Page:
Toy Story

When I was a kid back in the early 70s I lost a Corgi James Bond Aston Martin DB5. I remember the traumatic events well. I was on a walk with my parents. We stopped on a bench for a rest, I put down the Aston and a Jaguar D-type ‑ my two favourite toy cars ‑ and when we left, there they stayed. Of course we went back but astonishingly in that apparently deserted wood there was another toy car fan who had made off with my cars. Bugger. I’ve still got the D-type’s little white plastic driver to this day, a memento to my youthful forgetfulness.

BLOG Bond AstonAnyway, the point of this is that the Aston Martin is highly collectible now. If you’ve got one that’s immaculate, in its box with the spare villain to be propelled out through the sun roof via working ejector seat, you’re looking at £800. Other models of the era are similarly valuable.

Of course condition is the key. The rubber tyres apparently perish with age and models that weren’t manufactured in any great volume will always be the most valuable. As will cars that are in their boxes. And that’s where it all goes wrong. When you’re a five-year old car fan, you’re not interested in the packaging. You just want to get your hands on the treasure within and start scooting it along the kitchen floor. And let’s be honest, boxes back then could be pretty rudimentary affairs anyway. Saving the packaging was never top of the agenda.

Neither was preserving the condition. I had a Rolls-Royce Silver Shadow. It was in a metallic red paint. Beautiful. Until it got battered against various skirting boards. So what did I do? Repainted it of course. By hand. It looked worse than in its battered state and now it’s pretty much worthless.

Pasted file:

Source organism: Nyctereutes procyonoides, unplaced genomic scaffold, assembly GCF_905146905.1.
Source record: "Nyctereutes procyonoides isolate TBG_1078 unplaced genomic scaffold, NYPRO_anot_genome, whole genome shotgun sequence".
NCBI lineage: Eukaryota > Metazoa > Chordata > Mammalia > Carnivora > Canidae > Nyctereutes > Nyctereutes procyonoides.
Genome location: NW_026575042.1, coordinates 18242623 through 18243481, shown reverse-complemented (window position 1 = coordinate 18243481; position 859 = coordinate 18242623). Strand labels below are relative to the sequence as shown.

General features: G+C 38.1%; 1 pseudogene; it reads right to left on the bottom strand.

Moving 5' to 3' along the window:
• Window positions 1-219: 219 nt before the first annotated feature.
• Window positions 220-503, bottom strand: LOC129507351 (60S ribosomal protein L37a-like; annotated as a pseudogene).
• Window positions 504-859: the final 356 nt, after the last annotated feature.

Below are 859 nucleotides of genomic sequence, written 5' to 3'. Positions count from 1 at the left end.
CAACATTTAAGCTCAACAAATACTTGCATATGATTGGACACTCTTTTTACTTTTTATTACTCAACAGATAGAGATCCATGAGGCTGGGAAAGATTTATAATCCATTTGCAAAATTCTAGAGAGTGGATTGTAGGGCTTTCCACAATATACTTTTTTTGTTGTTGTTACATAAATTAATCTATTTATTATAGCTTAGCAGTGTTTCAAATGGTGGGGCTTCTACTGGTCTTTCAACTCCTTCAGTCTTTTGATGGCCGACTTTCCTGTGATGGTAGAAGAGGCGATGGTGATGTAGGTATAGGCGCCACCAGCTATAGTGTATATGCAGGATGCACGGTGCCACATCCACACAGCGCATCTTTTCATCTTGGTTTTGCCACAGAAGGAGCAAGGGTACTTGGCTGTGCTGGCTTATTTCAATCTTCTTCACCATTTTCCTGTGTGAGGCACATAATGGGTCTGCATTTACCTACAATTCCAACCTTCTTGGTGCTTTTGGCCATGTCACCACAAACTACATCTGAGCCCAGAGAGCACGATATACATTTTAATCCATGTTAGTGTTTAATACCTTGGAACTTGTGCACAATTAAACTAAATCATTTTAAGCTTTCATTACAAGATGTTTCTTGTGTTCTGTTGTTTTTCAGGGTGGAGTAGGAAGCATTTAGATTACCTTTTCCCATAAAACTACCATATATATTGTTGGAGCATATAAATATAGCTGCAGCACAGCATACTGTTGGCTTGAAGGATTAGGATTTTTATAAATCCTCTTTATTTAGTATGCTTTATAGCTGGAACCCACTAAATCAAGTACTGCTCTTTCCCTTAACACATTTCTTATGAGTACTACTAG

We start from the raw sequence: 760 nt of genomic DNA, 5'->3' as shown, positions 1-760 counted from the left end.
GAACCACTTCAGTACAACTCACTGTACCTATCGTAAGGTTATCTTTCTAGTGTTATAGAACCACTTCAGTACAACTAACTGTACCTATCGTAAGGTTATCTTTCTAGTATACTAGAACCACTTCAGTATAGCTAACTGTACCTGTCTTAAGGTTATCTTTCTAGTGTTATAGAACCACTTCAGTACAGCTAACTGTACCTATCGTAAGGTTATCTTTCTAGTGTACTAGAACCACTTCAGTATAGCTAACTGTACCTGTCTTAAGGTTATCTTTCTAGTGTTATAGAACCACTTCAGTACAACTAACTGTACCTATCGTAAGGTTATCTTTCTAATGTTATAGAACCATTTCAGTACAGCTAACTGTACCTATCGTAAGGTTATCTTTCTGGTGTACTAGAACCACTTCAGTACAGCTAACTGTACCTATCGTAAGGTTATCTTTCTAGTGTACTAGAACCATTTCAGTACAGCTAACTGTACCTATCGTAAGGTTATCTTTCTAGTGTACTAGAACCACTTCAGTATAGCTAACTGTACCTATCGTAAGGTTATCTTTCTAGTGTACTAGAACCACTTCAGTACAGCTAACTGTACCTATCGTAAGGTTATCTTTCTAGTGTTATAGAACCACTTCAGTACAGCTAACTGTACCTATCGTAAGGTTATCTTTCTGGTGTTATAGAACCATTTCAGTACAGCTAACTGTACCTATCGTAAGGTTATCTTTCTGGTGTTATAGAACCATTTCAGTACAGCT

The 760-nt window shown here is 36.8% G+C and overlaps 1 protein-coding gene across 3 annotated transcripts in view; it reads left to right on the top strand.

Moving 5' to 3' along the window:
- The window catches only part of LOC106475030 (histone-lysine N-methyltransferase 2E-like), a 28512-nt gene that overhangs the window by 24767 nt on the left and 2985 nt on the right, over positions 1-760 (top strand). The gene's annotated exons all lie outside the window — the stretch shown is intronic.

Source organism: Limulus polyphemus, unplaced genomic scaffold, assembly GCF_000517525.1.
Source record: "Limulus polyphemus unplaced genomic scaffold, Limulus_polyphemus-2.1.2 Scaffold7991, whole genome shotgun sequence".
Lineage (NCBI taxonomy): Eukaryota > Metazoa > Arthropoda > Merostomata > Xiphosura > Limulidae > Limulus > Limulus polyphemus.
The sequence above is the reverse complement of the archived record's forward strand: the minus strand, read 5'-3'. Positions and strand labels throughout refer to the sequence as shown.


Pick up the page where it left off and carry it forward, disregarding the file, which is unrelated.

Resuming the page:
Of course collectors themselves don’t have a great image. You might imagine grown men who spend too much time with their mothers. I would too, except I know a couple of collectors; one of them’s in the family. And they’re both remarkably normal. They collect because people collect things. That their collections will be worth a small fortune in the fullness of time is a happy by product. Did they collect as kids? Of course not. And that’s why their equivalents who stashed toy cars away in attics in their boxes in the 60s and 70s so they’re now in immaculate condition with their boxes were actually remarkably sensible. Even if they did live with their mums…


About James Foxall

My 25-year career has been built on writing words that audiences want to read. Those words have been clear, concise, and imbued with the personality of the organisation they were shaped for. They’ve appeared in specialist magazines and national newspapers as well as marketing materials for commercial organisations. I was motoring editor at the News of the World for seven years and I still write a regular column for the Daily Telegraph. More recently as companies become publishers I’ve transferred my editorial skills to commercial organisations. My entire career has been in the automotive industry; my passion for effective communication is still rivalled only by my love of cars and motor sport. View all posts by James Foxall

Leave a Reply

Fill in your details below or click an icon to log in: Logo

You are commenting using your account. Log Out /  Change )

Google+ photo

You are commenting using your Google+ account. Log Out /  Change )

Twitter picture

You are commenting using your Twitter account. Log Out /  Change )

Facebook photo

You are commenting using your Facebook account. Log Out /  Change )

Connecting to %s

%d bloggers like this: